Change marijuana laws
It is good to see serious discussion regarding the legalization of marijuana. It gives me hope that sanity could some day prevail.
Within this debate, pay particular attention to the reasons opponents to legalization give. The reasons are usually false facts proved wrong by multiple studies.
I would like to specifically address one of the more commonly used “facts” regarding the legalization of marijuana that it would increase access and thus use among our youth. Actually, the opposite would occur, and here’s how it works.
Never miss a local story.
High school kids get their illegal drugs through schoolmates, but their legal drugs from adults.
When I was in high school (Lewis and Clark; Spokane: 1968-71), we easily got our marijuana, LSD and speed through connections made at school. To get beer or wine, we had to go to a grocery store and find a wino who would buy for us in exchange for a bottle of Tokay, or some college guy who still wasn’t responsible enough to not do it.
Our only regular access to hard liquor was to steal it from our fathers.
As I’ve aged, I’ve known teenagers through every decade, and this arrangement has never changed. They get their illegal drugs from classmates, the legal ones from adults.
Legalizing marijuana would decrease its access and use in our youth because it would become as hard to get as hard liquor. Teenagers would have to find someone older than 21 to go to the liquor store and buy their pot for them.
Steve Shanewise, Olympia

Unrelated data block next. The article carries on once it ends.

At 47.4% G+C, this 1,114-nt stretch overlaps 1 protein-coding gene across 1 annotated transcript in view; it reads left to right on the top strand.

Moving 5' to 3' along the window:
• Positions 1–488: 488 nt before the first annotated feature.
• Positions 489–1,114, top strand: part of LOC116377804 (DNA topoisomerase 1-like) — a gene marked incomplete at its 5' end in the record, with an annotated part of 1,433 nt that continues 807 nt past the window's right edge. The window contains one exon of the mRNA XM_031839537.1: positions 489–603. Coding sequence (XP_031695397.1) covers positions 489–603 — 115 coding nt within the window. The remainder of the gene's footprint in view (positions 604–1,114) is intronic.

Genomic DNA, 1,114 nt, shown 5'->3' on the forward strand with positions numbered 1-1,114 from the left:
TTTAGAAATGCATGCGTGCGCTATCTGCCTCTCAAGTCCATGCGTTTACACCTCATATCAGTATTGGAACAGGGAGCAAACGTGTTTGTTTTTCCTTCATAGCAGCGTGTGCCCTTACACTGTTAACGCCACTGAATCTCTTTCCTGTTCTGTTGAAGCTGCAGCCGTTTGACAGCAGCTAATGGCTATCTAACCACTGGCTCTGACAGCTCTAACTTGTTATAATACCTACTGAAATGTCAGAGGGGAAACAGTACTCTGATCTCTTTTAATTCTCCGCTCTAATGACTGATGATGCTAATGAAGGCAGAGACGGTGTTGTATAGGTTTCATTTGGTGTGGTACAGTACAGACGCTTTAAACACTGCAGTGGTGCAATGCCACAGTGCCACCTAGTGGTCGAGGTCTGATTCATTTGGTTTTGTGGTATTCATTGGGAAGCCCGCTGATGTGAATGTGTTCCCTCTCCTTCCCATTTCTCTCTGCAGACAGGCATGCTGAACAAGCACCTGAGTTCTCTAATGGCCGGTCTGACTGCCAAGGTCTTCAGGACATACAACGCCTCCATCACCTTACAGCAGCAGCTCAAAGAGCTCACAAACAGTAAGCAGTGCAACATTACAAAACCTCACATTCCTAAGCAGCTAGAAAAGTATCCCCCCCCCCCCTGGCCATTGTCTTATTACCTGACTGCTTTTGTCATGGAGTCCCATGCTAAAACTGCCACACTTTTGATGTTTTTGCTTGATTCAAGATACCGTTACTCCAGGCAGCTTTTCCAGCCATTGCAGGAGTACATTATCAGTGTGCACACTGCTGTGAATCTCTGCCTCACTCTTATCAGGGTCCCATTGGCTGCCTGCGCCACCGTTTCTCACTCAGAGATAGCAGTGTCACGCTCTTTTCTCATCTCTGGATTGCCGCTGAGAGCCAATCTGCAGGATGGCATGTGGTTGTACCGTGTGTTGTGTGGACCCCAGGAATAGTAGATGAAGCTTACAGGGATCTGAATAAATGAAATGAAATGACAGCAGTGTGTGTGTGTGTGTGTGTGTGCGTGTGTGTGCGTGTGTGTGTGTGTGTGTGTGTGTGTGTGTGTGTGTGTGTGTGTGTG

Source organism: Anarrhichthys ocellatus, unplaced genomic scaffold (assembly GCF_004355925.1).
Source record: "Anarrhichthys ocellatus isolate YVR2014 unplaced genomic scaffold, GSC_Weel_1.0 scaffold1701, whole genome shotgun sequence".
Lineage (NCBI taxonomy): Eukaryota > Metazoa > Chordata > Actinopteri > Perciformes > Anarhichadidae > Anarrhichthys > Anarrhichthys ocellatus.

Washington needs a state income tax
In answer to the state budget and revenue shortfall, the simplest and most correct solution is to implement a graduated state income tax, and a tax on corporate profits.
I believe that the people of Washington state need this.
According to a recent study, Washington has the most regressive tax structure in the United States.
What is needed is to tax the wealthy and corporate profits. The astronomical wealth that is enjoyed by so few is already made upon the backs of the many poor anyway, (which is the ultimate in regressive taxation) — so it clearly only makes good moral sense to tax the rich.
I believe it’s wrong to profit from destructive activities. And I think taxes on income and corporate profits, combined with assertive and vigorous regulation against profiteering from harmful economic activities — outsourcing jobs overseas to exploit cheap labor markets — will go a long way toward making Washington state a much better place to live.
This is a consumer socio-economic-political system. Imagine a transition away from a materialistic consumer society and toward a society that is people and planet centered. After all, people deserve to be treated well, and so does planet Earth.
Our society rewards people for engaging in the most unscrupulous and harmful economic activities! Imagine, instead, if we had a government that earnestly sought to protect society against the ravages of an amoral for-profit system.
Robert “Berd” Whitlock, Olympia
Respect people with disabilities
Normal people have disabilities too, but disabled people are very smart. So how come normal people can’t realize that?
When people walk down the street and see someone with a disability, they won’t acknowledge them. That is so wrong.
All we want is someone to say, “Hi,” and smile. That makes our day.
When people have babies with disabilities, those babies should be loved and cared for and not given away. That is how I feel.
Unfortunately, some people won’t realize how we feel until some kind of injury happens to them and they become disabled, too.
Chris Slater, Olympia